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Sunken 19th century British ship discovered in Arctic waters off Canada

One of two British ships that set out to find a northwest passage to Asia in the 1840s has been found, the Canadian prime minister announced Tuesday.

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    This image released by Parks Canada, on Tuesday, Sept. 9, 2014, shows a side-scan sonar image of ship on the sea floor in northern Canada. Canadian Prime Minister Stephen Harper announced Tuesday, Spt. 9, 2014, that one of two fabled British explorer ships, the HMS Erebus and HMS Terror, that disappeared in the Arctic more 160 years ago has been found. The ships were last seen in the late 1840s. The Prime Minister said it remains unclear which ship has been found, but images show there's enough information to confirm it's one of the pair.
    Parks Canada, via The Canadian Press/AP
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One of two British explorer ships that vanished in the Arctic nearly 170 years ago during a search for the fabled Northwest Passage has been found, Canada's prime minister announced Tuesday in a discovery that could unlock one of history's biggest mysteries and swell Canadian pride.

Last seen in the 1840s while under the command of Rear Adm. Sir John Franklin, HMS Erebus and HMS Terror have long been among the most sought-after prizes in marine archaeology and the subject of songs, poems and novels.

Prime Minister Stephen Harper's office said the well-preserved wreck of one of the vessels was found Sunday with the help of a remotely operated underwater vehicle. It was 11 meters below the surface near King William Island, about 1,200 miles northwest of Toronto.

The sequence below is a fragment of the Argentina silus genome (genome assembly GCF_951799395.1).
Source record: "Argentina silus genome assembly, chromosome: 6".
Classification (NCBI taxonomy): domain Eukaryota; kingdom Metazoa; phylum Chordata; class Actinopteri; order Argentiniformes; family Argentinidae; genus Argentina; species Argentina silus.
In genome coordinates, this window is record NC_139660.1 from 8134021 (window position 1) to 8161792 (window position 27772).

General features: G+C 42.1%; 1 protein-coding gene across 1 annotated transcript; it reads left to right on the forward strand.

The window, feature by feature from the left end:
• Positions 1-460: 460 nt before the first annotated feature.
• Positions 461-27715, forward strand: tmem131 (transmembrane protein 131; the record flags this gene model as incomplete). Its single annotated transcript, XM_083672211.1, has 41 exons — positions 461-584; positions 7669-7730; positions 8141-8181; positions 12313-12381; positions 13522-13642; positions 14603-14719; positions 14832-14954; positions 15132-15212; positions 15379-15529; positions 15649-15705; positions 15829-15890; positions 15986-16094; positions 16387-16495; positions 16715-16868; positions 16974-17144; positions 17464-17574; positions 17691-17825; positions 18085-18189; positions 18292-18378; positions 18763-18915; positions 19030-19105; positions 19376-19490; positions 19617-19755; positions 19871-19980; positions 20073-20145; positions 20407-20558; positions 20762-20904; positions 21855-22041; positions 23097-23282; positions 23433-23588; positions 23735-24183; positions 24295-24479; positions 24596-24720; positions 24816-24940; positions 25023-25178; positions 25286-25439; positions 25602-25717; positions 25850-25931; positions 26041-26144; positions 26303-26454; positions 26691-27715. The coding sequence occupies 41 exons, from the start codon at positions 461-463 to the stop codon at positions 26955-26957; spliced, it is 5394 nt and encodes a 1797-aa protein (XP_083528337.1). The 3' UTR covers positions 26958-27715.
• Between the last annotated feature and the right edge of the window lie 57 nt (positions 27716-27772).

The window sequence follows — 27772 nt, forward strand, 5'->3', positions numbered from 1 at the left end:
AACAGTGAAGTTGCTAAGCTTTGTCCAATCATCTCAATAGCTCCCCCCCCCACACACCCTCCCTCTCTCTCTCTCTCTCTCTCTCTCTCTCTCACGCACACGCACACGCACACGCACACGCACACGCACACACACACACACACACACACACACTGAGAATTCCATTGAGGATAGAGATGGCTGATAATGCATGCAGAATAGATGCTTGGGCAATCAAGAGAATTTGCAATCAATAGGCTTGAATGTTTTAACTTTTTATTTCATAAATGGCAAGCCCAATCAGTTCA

Harper said that it is unclear which ship it is, but that sonar images yielded enough information to confirm it was one of Franklin's.

"This is truly a historic moment for Canada," said Harper, who was beaming, uncharacteristically. "This has been a great Canadian story and mystery and the subject of scientists, historians, writers and singers, so I think we really have an important day in mapping the history of our country."

Harper said the discovery would shed light on what happened to Franklin's crew.

Franklin and 128 hand-picked officers and men disappeared after setting out in 1845 for the Northwest Passage, the long-sought shortcut to Asia that supposedly ran from the Atlantic to the Pacific by way of the harsh, ice-choked Arctic.

Historians believe the ships were lost in 1848 after they became locked in the ice near King William Island and the crews abandoned them in a hopeless bid to reach safety. Inuit lore tells of "white men who were starving" as late as the winter of 1850 on the Royal Geographical Society Island.

For many years afterward, Franklin was seen as a Victorian-era hero.

Dozens of searches by the British and Americans in the 1800s failed to locate the wrecks, and some of those expeditions ended in tragedy, too. But they opened up parts of the Canadian Arctic to discovery and ultimately spied a Northwest Passage, though it proved inhospitable to shipping because of ice and treacherous weather.

Canada announced in 2008 that it would look for the ships, and Harper's government has poured millions into the venture, with the prime minister himself taking part in the search.

Harper's government made the project a top priority as it looked to assert Canada's sovereignty over the Northwest Passage, where melting Arctic ice in recent years has unlocked the very shipping route Franklin was after.

Canada says it owns the passage. The US and others say it is international territory.

Ryan Harris, an underwater archaeologist helping to lead the Parks Canada search, said a sonar image shows some of the ship's deck structures, including the main mast, which was sheared off by the ice when the vessel sank. He said the contents of the ship are most likely in the same good condition.

The next step is to send divers to explore the ships and any artifacts. The exact location of the wreck was not disclosed for fear of looters.

The discovery comes shortly after a team of archeologists found a tiny fragment from the doomed expedition — an iron fitting that once helped support a boat from one of the ships.

The search for an Arctic passage to Asia frustrated explorers for centuries, beginning with John Cabot's voyage in 1497. The shortcut eluded other famous explorers, including Henry Hudson and Francis Drake.

No sea crossing was successful until Roald Amundsen of Norway completed his trip in 1903-06.

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